Hutchinson wastewater manager Tim Gratke has a unique collection. It’s one he and staff at the Hutchinson Wastewater Treatment Facility want to prevent from growing. It’s a gallery of water valves and pumps hopelessly clogged with a mishmash of materials ranging from cleaning wipes and rags to catheters and underwear.
If that sounds like materials that shouldn’t be flushed down toilets and drains, you’re correct. And yet enough of it has made its way into Hutchinson’s wastewater system that Gratke’s collection has swelled to two clogged valves and one pump now in just the past few years.
The first clog was discovered in a valve in May 2015. The second was found while making a planned replacement on a lift station pump in 2018. The most recent piece to Gratke’s collection, however, was added in October when a clog in another valve was discovered, similar to the first but larger.
“We alternate force mains,” Gratke said. “We have two and we usually use one. In order to keep the wastewater fresh in them, we usually switch them weekly. They went to switch it one time and all of a sudden they had flow for about an instant and then the flow went to zero.”
Attempts to close the valve failed as it would only close about halfway. After trying unsuccessfully to free the clog using water pressure through the valve, there was no option left but replacement.
“We were like, ‘Yup, there’s something stuck in there,'” Gratke said.
The good news for Hutchinson taxpayers is this clog did not come with a $250,000 price tag like the 2015 incident. After the first clog, a redundant bypass that takes wastewater to an outside lagoon was built in case of future clogs. It was as if Gratke could tell the future.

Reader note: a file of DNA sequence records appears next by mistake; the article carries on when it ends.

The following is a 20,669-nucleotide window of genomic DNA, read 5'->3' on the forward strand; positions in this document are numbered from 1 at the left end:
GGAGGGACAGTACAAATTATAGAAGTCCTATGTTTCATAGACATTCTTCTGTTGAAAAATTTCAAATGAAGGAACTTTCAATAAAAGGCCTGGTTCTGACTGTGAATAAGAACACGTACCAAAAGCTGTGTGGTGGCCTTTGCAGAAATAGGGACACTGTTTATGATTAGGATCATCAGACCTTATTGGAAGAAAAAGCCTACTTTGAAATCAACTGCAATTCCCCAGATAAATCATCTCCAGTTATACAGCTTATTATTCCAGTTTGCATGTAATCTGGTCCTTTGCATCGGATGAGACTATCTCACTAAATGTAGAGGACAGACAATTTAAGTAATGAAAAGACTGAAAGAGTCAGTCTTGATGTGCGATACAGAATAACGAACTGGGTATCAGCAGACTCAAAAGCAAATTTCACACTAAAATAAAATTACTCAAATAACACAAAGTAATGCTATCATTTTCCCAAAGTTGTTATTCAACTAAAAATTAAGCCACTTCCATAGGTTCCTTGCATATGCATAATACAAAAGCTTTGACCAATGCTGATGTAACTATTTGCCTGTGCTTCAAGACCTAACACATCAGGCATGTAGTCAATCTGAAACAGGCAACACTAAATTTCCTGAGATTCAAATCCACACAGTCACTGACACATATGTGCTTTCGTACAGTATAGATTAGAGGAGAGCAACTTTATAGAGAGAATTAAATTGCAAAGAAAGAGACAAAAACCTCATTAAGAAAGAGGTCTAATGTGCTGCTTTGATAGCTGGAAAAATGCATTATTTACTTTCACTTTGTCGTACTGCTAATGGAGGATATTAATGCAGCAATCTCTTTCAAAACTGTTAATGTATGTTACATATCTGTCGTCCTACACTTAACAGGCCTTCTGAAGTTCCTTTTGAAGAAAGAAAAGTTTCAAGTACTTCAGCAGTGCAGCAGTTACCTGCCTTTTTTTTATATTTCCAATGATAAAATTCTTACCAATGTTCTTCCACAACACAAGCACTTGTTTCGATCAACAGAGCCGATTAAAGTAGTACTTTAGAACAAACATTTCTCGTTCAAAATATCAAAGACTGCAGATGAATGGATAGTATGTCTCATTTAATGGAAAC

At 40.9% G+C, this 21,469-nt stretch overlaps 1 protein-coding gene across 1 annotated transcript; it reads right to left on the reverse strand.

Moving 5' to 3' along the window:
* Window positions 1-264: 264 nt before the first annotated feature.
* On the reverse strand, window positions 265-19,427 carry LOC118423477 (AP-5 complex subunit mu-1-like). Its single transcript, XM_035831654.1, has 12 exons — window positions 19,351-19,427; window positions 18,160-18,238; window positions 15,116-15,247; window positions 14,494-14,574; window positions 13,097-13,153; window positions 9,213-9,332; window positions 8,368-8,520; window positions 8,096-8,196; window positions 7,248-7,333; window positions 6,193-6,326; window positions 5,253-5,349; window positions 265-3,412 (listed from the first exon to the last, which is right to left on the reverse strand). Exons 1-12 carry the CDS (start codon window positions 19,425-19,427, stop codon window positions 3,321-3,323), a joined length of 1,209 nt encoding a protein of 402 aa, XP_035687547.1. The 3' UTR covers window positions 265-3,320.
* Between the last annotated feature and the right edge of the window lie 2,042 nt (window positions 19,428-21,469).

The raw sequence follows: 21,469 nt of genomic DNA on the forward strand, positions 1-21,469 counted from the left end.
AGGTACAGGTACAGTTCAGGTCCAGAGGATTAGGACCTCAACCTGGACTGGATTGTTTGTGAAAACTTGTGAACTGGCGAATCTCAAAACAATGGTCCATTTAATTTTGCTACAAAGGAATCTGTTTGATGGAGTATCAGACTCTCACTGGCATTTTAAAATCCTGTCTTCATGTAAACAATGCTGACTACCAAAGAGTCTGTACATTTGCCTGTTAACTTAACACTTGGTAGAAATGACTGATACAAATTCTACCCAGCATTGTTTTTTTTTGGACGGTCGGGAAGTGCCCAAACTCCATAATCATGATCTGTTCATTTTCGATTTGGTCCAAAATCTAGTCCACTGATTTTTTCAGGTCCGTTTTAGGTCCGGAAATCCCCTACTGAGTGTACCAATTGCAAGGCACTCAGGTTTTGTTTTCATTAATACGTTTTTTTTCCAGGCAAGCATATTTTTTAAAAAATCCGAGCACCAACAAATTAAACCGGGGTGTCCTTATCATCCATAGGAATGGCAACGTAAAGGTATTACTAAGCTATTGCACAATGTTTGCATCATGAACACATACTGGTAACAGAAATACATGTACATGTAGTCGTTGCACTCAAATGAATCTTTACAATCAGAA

“We were able to use the piping that we had put in at the expense of the first (clog),” Gratke said. “We didn’t have to incur anymore cost, it was just the cost of several days of work.”
When it comes to preventing more clogs, Gratke said education is the most effective method. People may not know what should and should not be flushed down toilets or drains. In case you’re wondering, the rule is simple: If it’s not toilet paper or doesn’t come from your body, it doesn’t belong in the toilet.
And if you’re thinking "not my problem," Gratke warns that it could be, and it would be a very expensive problem at that.
“The homeowner is responsible for their separate services from their house, not only to their property line but to the connection to the main in the street,” he said. “So this line is usually the smallest diameter of the whole system, usually four inches or less. So if you want to flush something that’s going to get clogged, you take your chances. If we have to dig up the street to get at a clog in the connection, they’re responsible.”
So how does Gratke spread the word about what is and is not flushable? He’s considering making his collection mobile.
“I got an email the other day from Councilman (Steve) Cook that suggested we try to gather (the clogged valves and pump) on a trailer so they could somehow be viewed by leaving the trailer at a place where people congregate,” Gratke said. “Maybe churches or the Fair. He even suggested possibly on the Sculpture Walk.”
Until more people learn what is flushable and what is not, chances are Gratke will be adding new pieces to his collection. In fact, he may have already found one while finishing repair work on the new valve in October.
“The last day when we finally changed this valve out, we were using those bypass valves. When we went to close one of the bypass valves it wouldn’t close completely. It’s an underground valve and we were like, ‘Yup, there’s a rag ball in there.’”
What are the plans to fix this new clog? Nothing, for now.
“There’s still something in it, but at least there was enough debris to seal the rest of the opening where it was leaking,” Gratke said. “If we need it, it’s still something we can at least open.”